Are Facebook Pages Killing the Corporate Web Site?

On the weekend, I was watching the National Football League playoff game between the New York Jets and Indianapolis Colts. Aside from the action on the field, one thing that caught my attention was a commercial from Sears that ended with a suggestion that people visit Sears’ Facebook Page rather than sears.com.

The promotion of a corporate Facebook Page is not new but seeing a high-profile company put the spotlight on Facebook rather than its corporate Web site was, nevertheless, interesting.

It wasn’t that long ago that having a Web site was the core of a company’s digital presence. And while Web sites are still important and essential, Facebook has changed the digital dynamic.

The focus on the Facebook Page, particularly for consumer-facing companies, makes sense because Facebook Pages are dynamic and offer a variety of ways to engage with consumers. Meanwhile, Web sites are fairly static and provide information as opposed to content that can be consumed and shared.

The dynamic/static landscape has encouraged many companies to use their Web site and Facebook Page as a one-two digital punch. The Web site is the corporate workhorse, while the Facebook Page is sleek and sexy. Both are valuable but have different roles.

The key question is whether the growing love affair with Facebook Pages will damage the role of corporate Web sites. If companies become so enamoured with Facebook Pages as a way to engage with consumers, you have to wonder if it have a negative impact on their Web sites, which could be seen as less important.

Perhaps the biggest danger that companies face with Facebook Pages is they manage but don’t own them. When a key corporate asset isn’t owned, it could leave a company vulnerable to changes made by Facebook.

A few months ago, for example, Facebook stopped letting companies customize the left-hand sidebar of their Facebook Pages. With little notice, the features and functionality that companies had spent time and money to create suddenly disappeared.

This provides a lesson to companies that while a Facebook Page can offer a lot of value, there are risks. To mitigate these risks, companies should ensure their Web sites are kept vibrant and fresh, including the integration of social media services such as Facebook.

In other words, companies should love their Web sites as much as their Facebook Pages.

27 Comments on “Are Facebook Pages Killing the Corporate Web Site?”

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  2. It would be nice to see some data about this. Facebook is all about customer engagement but as you suggest the company doesn’t own and control Facebook as it does the web site. Or maybe it’s just the simple fact that companies already engage with customers by phone and eamil, why not use other tools where the costs are being borne by “someone else.”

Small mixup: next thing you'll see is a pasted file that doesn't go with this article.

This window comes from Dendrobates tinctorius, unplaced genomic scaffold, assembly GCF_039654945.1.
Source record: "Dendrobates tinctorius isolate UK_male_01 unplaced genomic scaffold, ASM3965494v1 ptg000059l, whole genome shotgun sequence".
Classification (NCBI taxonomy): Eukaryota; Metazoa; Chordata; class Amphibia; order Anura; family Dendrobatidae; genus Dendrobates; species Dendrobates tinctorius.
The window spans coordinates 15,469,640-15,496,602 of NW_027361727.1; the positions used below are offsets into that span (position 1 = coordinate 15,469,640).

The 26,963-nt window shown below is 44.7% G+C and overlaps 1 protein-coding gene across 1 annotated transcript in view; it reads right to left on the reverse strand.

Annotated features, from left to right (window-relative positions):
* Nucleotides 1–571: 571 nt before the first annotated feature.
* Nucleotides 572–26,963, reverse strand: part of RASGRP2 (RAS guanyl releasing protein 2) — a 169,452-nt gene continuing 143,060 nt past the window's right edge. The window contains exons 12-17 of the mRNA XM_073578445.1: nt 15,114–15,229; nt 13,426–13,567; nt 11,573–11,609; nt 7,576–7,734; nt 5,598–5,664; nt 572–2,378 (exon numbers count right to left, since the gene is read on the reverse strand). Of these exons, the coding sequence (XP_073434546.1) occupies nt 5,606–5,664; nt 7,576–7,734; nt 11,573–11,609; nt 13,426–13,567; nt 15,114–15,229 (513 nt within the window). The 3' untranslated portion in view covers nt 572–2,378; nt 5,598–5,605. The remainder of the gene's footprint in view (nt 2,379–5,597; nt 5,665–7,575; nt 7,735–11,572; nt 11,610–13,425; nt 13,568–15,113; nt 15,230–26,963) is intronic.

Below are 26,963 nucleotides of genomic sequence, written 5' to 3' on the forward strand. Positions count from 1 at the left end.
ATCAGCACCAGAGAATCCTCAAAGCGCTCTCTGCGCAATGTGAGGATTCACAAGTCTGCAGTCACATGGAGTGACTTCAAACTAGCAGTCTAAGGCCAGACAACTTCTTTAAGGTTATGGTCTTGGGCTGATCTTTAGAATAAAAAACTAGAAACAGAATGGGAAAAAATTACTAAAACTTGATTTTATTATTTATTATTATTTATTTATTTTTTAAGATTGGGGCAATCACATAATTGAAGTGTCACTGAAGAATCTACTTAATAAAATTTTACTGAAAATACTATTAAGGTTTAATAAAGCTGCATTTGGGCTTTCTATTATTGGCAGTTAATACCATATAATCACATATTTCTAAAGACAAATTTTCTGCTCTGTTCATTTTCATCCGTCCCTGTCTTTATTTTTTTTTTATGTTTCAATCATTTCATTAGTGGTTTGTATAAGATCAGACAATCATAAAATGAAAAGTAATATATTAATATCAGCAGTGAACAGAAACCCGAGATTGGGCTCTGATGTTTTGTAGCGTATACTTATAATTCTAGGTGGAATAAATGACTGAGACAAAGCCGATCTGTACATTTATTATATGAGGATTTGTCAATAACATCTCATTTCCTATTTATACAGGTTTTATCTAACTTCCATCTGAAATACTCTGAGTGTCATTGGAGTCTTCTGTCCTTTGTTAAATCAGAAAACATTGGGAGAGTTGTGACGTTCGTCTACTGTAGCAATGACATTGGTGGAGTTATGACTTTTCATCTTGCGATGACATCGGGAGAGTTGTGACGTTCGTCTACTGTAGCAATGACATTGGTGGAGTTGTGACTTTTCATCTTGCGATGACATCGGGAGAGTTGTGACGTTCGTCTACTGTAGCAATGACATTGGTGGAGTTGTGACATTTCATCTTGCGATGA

3. A call to action promoting a digital presence other than the brand’s corporate website it’s all that new or noteworthy. It wasn’t that long ago that brands were using their MySpace pages at calls to action. Lately, in addition to Facebook, I’ve seen brands feature their Twitter accounts and YouTube channels.

    The brand website isn’t going away anytime soon, they will just be used for different purposes. Forward-thinking brands will use their brand.com as a communications hub, aggregating content from a variety of social channels

  4. It seems brads are now doing half the work for facebook, Manchester Untied football club were advertising their facebook page pitchside yesterday, prompting more people to fb than their own site. Caution: Facebook might want to charge for your page, then we’d be in trouble!

  5. The bigger lesson is to never get too comfortable with any platform.
    They will change, fade, or be rapidly replaced by the next shiny object.

    The challenge is deciding which platforms to maintain and how much time and money to invest in each of them in times of rapid change and uncertainty.

    I’ve seen several platforms that I had discounted make improvements to come back from the dead, while other popular ones have dropped off the radar completely.

    The corporate Web site will need to evolve to remain relevant.

  6. Slowly but surely yes. It’s all about incorporating Facebook, Twitter and various other social media channels onto your website. Social Media plays quite a big role in Google’s rankings as well where it never used to – http://www.youtube.com/watch?v=ofhwPC-5Ub4

    I predict that we will see quite a few changes on Google in the next couple of months regarding social media.

  7. I know what you mean about focusing too much on a Facebook page. We have dealt with clients who put so much of their energies into their Facebook that the main website falls wayside – not good.

  8. This is something I’ve been thinking about a lot recently. And my conclusion would have to be no. Because they serve different purposes and are found in much different ways.

    The Facebook page helps Sears, and whoever else, create a sense of community around their brand. It easily allows for a two way communication as well as cross talk amongst fans. But it is only found on the Facebook platform.